Sunday, August 16, 2009

Ignorance is bliss---not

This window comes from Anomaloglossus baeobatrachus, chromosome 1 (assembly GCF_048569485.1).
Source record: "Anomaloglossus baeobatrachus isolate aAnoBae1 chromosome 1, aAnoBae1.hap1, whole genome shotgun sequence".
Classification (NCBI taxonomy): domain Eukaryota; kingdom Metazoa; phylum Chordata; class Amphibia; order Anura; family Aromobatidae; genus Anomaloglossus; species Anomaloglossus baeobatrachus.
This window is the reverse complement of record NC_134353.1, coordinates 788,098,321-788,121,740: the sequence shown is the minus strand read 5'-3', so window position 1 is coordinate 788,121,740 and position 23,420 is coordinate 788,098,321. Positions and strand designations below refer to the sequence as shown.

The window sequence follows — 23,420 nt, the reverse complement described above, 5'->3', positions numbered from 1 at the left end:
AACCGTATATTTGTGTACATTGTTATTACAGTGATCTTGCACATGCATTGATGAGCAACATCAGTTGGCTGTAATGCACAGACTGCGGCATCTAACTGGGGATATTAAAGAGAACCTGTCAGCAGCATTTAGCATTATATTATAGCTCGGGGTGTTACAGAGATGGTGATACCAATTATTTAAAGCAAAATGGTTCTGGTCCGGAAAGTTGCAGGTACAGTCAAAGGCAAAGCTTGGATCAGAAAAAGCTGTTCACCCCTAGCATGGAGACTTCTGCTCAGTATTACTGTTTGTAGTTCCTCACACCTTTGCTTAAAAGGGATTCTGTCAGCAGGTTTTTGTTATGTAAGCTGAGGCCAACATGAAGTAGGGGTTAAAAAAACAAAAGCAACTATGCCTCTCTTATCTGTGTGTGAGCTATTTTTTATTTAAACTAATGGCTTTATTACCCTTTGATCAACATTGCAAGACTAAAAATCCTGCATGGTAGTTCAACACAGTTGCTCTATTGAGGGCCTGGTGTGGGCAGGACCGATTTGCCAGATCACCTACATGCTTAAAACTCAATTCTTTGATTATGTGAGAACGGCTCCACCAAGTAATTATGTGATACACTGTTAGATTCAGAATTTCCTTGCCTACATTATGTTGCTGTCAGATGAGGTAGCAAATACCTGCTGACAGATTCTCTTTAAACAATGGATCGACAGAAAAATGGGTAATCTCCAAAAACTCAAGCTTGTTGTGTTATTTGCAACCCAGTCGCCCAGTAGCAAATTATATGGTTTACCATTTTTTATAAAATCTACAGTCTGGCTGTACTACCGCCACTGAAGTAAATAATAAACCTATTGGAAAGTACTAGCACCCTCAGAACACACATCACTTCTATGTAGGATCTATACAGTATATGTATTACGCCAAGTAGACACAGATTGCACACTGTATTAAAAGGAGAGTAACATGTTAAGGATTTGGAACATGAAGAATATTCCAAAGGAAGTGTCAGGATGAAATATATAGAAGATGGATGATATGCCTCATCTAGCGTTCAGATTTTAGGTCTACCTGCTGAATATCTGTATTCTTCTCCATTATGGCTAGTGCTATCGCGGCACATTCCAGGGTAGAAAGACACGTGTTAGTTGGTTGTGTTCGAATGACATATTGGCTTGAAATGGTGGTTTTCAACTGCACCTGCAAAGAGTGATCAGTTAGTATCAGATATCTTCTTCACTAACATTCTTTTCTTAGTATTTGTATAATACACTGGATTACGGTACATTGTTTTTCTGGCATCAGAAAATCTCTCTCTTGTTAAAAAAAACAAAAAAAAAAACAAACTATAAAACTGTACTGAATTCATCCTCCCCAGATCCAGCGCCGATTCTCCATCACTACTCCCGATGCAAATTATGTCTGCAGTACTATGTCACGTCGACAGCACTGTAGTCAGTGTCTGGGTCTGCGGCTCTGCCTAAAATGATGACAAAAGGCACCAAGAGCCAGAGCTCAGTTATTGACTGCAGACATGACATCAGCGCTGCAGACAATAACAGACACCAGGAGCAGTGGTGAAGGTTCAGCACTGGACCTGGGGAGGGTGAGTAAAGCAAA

Oh, how loudly people are screaming (the pundit Palin once again expressing opinions without comprehension of the facts) that now the government wants to decide who lives and who dies. First, its "the government wants to provide health-care to one and all" and suddenly its "the government wants to withhold health-care from the old and sick." Well, it reminds me of the old joke about the Ignorantans vs the Jesuits but its a long joke and I won't repeat it now. Suffice it to say that there are complex and appropriate arguments on both sides of the health-care debate but ranting against the one unequivocally appropriate and important provision in the health-care bill brought forth by the House is an accolade to ignorance. There are governments that believe they have the right to determine how money is spent when they are giving away "free stuff." Both Great Britain and the state of Oregon, for example, have made decisions not to treat certain illnesses that have an extremely low likelyhood of recovery. But this is not what our legislature has in mind, it wants to educate people, a seemingly radical idea. Who wants to remain ignorant about what treatment options we have when we get really sick and are likely to pass on to the next world? The answer should be "no one." Someone may want to be on a ventilator with IV's and catheters and multiple medications if it allows them a few more hours of life even if they are comatose. Another person may choose to have no treatment and even withhold nurishment if they are in a condition that will not allow them to live a life which allows them a measure of independence along with normal cognition and communication. Both have the right to their exit strategy but unless they know how to communicate their wishes to the health-care system, they will all be kept alive to the very end and sometimes even beyound. The bottom line is when an individual understands their choices, expresses those choices clearly to someone else and then identifies that person to their health-care provider than there is a high likelyhood that their wishes will be honored. This empowers the individual and is that not the core of conservative ideology? We have the added benefit of not having to waste large sums of money on unwanted treatments. Is this a case of everyone wins? Yup, it sure is.

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